Robert Bresson’s A Man Escaped (1956) – the Friday Classic review
Shawshank for adults: the definite prison escape movie. Bresson’s unblinking focus offers a unique marriage of suspense and serenity that is profoundly rewarding
A Man Escaped
(Robert Bresson, Fr, 1955)
Once you’ve seen A Man Escaped, it’s hard to take seriously any survey of cinema that places The Shawshank Redemption amongst the medium’s greatest achievements. Shawshank is certainly not a bad film – indeed, it is something of a model of how to do a classical Hollywood drama – but its calculated sentimentality and sense of melodrama are made to look tawdry and obvious by the existence of Bresson’s spare, profoundly wise meditation on self-determination.
Such is its austerity that it doesn’t even feel like a movie. A Man Escaped has legitimate claim to being one of the few successful attempts at the much-maligned “Based on a True Story” genre. Usually the promise of that statement lasts only as long as the opening credits, when recognisable actors and the machinery of filmmaking kick in to highlight the artifice. Yet Bresson’s clinical, unfussy style holds the spell. With the use of non-professional actors, a simple camera style and few props (only voiceover and the occasional blast of Mozart), it’s something of a precursor to docudrama.
Bresson opens his film with Fontaine’s first, impetuous, unplanned escape. His failure is practically a manifesto for the film. There are to be no quick fixes; Bresson is in for the long game. Revealingly, one of Fontaine’s fellow captives is a pastor, whose policy is to pray for escape, but Fontaine argues that God alone is not enough: the prisoners have to help Him to help them. The result is one of cinema’s most illuminating studies of faith, with a practical attitude towards the subject that resonates for believers and atheists alike. The message is as religious as you want to make it: are Fontaine’s moments of extraordinary good fortune divine intervention, or just luck?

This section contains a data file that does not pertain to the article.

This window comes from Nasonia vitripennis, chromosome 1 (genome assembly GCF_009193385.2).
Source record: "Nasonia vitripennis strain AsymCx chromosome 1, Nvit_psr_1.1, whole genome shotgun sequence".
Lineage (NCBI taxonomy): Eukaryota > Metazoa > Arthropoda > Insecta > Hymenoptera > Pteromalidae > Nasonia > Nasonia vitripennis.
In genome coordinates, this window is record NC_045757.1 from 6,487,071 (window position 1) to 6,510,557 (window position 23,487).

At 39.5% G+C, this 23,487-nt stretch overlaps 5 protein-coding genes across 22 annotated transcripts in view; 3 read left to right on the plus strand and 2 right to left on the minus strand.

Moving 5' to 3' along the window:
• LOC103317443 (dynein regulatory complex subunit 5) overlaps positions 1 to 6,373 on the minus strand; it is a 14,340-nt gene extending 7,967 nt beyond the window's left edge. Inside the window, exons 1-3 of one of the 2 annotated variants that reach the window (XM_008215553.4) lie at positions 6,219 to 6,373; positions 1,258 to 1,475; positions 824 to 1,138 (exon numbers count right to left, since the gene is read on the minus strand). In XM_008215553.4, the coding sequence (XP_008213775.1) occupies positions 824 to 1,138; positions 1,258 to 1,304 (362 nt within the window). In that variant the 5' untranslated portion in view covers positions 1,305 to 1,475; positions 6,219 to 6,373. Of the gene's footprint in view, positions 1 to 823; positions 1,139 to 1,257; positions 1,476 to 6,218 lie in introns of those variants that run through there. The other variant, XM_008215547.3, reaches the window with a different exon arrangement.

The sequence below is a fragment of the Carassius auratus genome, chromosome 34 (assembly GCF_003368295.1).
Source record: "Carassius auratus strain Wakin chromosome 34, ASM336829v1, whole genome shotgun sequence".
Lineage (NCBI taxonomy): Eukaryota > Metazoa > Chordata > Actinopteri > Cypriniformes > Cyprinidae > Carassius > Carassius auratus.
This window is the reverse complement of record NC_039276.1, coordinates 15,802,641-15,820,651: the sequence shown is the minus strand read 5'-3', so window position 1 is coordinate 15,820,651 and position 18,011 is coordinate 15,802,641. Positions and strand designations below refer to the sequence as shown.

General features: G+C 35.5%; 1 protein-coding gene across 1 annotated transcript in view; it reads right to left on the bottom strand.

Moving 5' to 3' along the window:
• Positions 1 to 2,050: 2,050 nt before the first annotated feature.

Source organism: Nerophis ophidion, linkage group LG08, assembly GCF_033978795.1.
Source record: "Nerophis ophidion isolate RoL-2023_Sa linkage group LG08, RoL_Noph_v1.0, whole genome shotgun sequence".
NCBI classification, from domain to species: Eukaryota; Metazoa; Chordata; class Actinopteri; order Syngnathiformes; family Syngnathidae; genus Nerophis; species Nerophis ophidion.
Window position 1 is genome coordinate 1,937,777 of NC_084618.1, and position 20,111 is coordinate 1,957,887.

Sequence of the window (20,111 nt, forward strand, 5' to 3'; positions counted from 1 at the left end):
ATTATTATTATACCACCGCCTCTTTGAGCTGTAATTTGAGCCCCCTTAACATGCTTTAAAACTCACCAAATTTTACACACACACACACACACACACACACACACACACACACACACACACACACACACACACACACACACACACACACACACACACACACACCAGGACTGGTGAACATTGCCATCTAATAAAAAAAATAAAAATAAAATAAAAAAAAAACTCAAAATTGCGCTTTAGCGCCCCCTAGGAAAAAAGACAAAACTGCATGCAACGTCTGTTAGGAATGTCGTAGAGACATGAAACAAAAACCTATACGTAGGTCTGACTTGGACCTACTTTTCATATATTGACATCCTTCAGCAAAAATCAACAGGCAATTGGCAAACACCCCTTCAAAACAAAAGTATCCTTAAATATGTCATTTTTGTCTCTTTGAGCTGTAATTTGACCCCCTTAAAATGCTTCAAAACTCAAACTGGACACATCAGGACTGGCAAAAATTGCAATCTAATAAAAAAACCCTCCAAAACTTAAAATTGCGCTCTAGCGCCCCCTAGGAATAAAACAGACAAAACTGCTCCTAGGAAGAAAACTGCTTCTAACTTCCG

As a result, the feelgood of Fontaine’s escape is much more affecting because there’s no magic realism or twist ending. Our elation is earned because we share in Fontaine’s experience – we practically see every scrape of the spoon, and share in the fear of footsteps falling outside the cell (the heightened use of sound is arguably Bresson’s one concession to mainstream convention, but it’s not disruptive). The intense interiority is complemented by Francois Leterrier’s astounding performance. It’s often said that the actors in Bresson do not display emotion but that the viewer picks it up through the prism of the film. There’s surely no better example of that than the agonising long take as Fontaine prepares to kill the guard blocking his exit. There’s not a flicker of emotion in Leterrier’s eyes, but it conveys a multitude.
Where this scores over the intentionally obtuse bleakness of other Bresson films is in the fact that it’s also a terrific thriller. Every second resounds with the fear of being caught, and the final fifteen minutes, charting the eponymous escape, is nail-biting. The sequence has exactly the same grasp of suspense and controlled storytelling as Hitchcock and Spielberg, and Bresson’s whole single-minded career is all the more laudable when you realise that, had he not chosen the austerity of the art-house, he might have been just as famous and commercially successful.